Hidden paradises: Three of Bali's best places to explore off the beaten path

Three of the best quiet, hidden paradise spots in Bali to explore away from the hectic tourist hotspots.
Check out these Balinese destinations for those opting to avoid the tourist rush. Photo credit: Wonderful Indonesia/Samsara Living Museum/The Bali Bible/Supplied

The tourism industry's ongoing recovery from COVID-19 and the relaunch of direct flights from Auckland means a slew of New Zealanders are heading to Bali for their next holidays.

Air New Zealand said it sold 10,000 seats to the Indonesian holiday hotspot in the week after announcing the direct service's relaunch late last year and has seen strong demand ever since.

On a recent trip to Bali - my third visit and second post-COVID-19 lockdown - I was fortunate enough to experience true Indonesian paradise unlike my previous, stereotypical holidays filled with Bintang beer, Kuta Beach and the endless rows of merchandise shops and Western-catered restaurants.

Thinking of the thousands of Kiwis heading to Bali in the coming months, here are three must-go slices of Balinese paradise I recommend for those opting to avoid the tourist rush in favour of peace, culture and spectacular views.

Candi Dasa

Stretching several kilometres along Bali's East Coast, Candi Dasa's remote seaside location creates the perfect escape from the bustling streets of Kuta. Travellers planning to visit in the next few months will likely experience temperatures of between 26C and 30C, ideal temperatures in which to explore the area following the end of the rainy season.

The area's Alila Manggis Bali Boutique Hotel is a highlight. It was there I thoroughly enjoyed a massage on the beach, with the peaceful sounds of the ocean waves in the background, rather than your usual noisy tourists.

Alila Manggis Bali Boutique Hotel.
Photo credit: Supplied

I also had a lesson on cooking traditional Balinese food and it wasn't just Nasi Goreng. It ranged from skewers made from lemongrass and a fish paste to delicious Dadar Gulung (Indonesian coconut pancakes).

As we cooked, our chef taught us all about where the ingredients originated from and how they're used in modern cuisine. By the end of the evening, I was tucking into a fresh seafood buffet accompanied by the dishes we'd made during the cooking class.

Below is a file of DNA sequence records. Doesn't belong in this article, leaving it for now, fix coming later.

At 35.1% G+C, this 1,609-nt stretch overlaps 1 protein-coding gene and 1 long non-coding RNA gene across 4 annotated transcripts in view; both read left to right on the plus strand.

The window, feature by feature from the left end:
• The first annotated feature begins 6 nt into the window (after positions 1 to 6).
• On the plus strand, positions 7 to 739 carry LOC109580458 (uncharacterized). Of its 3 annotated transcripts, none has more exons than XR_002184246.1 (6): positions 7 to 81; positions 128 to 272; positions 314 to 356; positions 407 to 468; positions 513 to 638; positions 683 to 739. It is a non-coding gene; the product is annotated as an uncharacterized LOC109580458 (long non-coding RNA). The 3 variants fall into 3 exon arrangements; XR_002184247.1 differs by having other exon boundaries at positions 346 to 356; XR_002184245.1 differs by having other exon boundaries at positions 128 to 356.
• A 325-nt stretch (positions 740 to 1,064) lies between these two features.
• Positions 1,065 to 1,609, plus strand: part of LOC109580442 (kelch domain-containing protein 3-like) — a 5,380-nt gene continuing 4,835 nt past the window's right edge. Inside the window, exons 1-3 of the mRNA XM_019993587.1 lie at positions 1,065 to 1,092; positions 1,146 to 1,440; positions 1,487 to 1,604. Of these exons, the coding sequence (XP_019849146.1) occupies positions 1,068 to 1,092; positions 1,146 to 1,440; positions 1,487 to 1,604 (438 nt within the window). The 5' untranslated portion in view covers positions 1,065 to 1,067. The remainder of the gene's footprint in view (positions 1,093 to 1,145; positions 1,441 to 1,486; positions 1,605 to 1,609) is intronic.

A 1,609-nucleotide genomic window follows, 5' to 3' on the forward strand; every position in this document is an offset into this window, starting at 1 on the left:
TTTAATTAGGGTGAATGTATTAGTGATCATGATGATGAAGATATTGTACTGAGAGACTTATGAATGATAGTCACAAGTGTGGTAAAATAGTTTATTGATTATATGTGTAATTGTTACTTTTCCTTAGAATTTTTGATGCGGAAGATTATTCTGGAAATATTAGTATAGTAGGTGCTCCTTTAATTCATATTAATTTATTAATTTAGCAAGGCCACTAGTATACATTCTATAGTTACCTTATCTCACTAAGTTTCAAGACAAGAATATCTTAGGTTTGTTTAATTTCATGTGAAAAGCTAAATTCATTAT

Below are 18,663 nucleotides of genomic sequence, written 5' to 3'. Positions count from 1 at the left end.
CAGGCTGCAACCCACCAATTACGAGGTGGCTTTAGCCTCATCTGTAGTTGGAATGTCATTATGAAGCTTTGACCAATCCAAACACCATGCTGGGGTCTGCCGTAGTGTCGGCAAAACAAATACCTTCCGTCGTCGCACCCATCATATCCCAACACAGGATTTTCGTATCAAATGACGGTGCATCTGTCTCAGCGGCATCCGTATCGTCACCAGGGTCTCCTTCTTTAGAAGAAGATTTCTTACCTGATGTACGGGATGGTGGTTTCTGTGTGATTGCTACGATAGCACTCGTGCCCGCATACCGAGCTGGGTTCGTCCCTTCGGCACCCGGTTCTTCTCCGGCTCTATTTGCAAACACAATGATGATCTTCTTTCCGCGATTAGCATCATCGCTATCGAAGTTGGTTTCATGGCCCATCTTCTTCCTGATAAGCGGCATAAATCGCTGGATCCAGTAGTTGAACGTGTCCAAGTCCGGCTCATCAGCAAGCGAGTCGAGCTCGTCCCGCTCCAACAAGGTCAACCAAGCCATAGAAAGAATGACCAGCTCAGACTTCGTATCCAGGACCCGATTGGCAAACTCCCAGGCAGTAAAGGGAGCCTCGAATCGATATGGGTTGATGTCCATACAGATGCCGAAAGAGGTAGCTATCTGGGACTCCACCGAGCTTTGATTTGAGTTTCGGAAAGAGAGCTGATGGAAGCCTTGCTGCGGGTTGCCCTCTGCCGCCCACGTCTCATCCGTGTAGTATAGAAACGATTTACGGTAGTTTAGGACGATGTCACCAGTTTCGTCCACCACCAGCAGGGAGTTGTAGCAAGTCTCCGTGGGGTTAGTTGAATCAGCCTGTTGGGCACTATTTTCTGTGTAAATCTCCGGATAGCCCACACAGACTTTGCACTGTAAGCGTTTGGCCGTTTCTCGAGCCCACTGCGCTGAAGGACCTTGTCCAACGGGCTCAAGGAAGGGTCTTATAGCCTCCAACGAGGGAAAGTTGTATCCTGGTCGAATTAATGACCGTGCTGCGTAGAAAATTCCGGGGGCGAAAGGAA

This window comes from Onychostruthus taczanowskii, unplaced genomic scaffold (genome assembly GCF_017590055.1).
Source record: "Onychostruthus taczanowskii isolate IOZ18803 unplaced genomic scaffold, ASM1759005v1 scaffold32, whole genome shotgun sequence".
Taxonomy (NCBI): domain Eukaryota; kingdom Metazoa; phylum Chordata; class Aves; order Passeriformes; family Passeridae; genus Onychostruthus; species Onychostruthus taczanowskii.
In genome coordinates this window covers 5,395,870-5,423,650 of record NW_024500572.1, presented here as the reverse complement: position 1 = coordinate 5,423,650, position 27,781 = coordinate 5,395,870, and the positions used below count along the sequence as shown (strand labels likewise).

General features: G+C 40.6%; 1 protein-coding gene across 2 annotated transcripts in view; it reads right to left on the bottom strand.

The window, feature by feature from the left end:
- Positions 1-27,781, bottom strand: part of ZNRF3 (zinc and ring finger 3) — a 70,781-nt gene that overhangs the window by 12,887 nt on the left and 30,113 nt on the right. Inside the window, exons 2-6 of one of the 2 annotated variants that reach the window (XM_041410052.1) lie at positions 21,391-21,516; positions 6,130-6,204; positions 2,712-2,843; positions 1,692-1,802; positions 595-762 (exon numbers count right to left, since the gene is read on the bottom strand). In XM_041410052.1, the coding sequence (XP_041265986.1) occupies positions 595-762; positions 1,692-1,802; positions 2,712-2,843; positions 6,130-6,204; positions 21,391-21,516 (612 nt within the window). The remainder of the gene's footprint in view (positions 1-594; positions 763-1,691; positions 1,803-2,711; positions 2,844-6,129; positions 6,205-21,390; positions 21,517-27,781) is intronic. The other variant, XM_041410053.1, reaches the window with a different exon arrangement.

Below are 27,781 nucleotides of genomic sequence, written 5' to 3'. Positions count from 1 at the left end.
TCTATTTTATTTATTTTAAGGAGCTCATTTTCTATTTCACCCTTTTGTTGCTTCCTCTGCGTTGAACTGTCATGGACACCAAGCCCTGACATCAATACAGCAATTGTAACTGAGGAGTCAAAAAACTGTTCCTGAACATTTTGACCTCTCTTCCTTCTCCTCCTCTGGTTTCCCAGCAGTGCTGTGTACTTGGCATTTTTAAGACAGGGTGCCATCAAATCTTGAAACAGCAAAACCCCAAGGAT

The dishes - particularly the skewers - were time-consuming (largely due to my slow chopping skills, apologies to my cooking partner), but the aroma and taste from the fresh fish and variety of traditional Indonesian spices were completely delicious.

Alila Manggis is just one of the incredible accommodation spots in the area, with a range of beach resorts and private pool villas on offer.

The quietest area of Bali I've visited, Candi Dasa makes an especially great spot for honeymooners; it's peaceful, only 60 kilometres from Bali International Airport and easy to access all those vital, stereotypical tourist activities, from snorkelling to hitting the spa - without being in the midst of the Kuta chaos.

Indonesian cooking lesson.
Photo credit: Wonderful Indonesia

Tukad Cepung Waterfall, Tembuku 

If you're confident hiking down steep terrain for breathtaking views at the bottom, the Tembuku Cepung Waterfall makes for an ideal day trip from wherever your base is on the island. The spectacular, hidden, jungle cave waterfall is the perfect place for those wanting to explore a hidden gem and take picturesque photos.

However, the short hike down steep stairs to get to the waterfall doesn't mean trainers and socks as you have to parade through some ankle-deep water, so remember to wear footwear suitable for getting wet. I did the trek in slides but I'd personally recommend water shoes, given the slipperiness of some of the rocks.

Also, make sure to go on a day with lots of sunshine. I loved gazing at the sun's rays spectacularly beaming through the cave's opening above the waterfall.

Address: Jl Tembuku Dusun Penida Kelod, Tembuku, Bali 80671, Indonesia.

Tukad Cepung Waterfall, Tembuku.
Photo credit: Wonderful Indonesia

Samsara Living Museum

This unique attraction previously wasn't something I'd typically add to my holiday wishlist and while it's nearly two hours' drive from the international airport, the Samsara Living Museum should be on your radar if you're interested in Bali's culture.

For me, it was a life-changing experience.

The museum is nestled in a soothing jungle forest in Bali's Karangasem district about half an hour from our base in Candi Dasa and there we were taught about the most sacred of Balinese culture; from the stages of life, traditional ceremonies, rituals and the beliefs and values of Hindus.

Samsara Living Museum.
An aerial view of the museum. Photo credit: Supplied

It's a place filled with things to do and see, so be sure to allow a few hours to explore the site. 

Samsara also showcases some of Bali's traditional dwellings including reed-made roofs, dirt-made walls and a stone-made gate.

Visitors can also learn to make traditional offerings: hand-crafted using bamboo, rice, flowers, incense, lollies, fruit and spices.

With post-pandemic travel to Indonesia in full force, Samsara is quickly gaining an international reputation - yet many Kiwi travellers probably haven't even heard of it.

Samsara Living Museum.
Photo credit: Samsara Living Museum

This special Balinese experience is the perfect opportunity to learn everything there is to know about the island, its culture and traditions. Our guides made the learning experience fun and I was blown away by the stunning scenery.

It's this sort of scenery you'll struggle to find if you travel to Bali and don't venture out of Kuta.

Trust me, it's worth the journey. 

Address: Jl. Telaga Tista Jungutan, Bebandem, Karangasem 80861, Indonesia.

Newshub travelled to Bali as a guest of Wonderful Indonesia and Air New Zealand.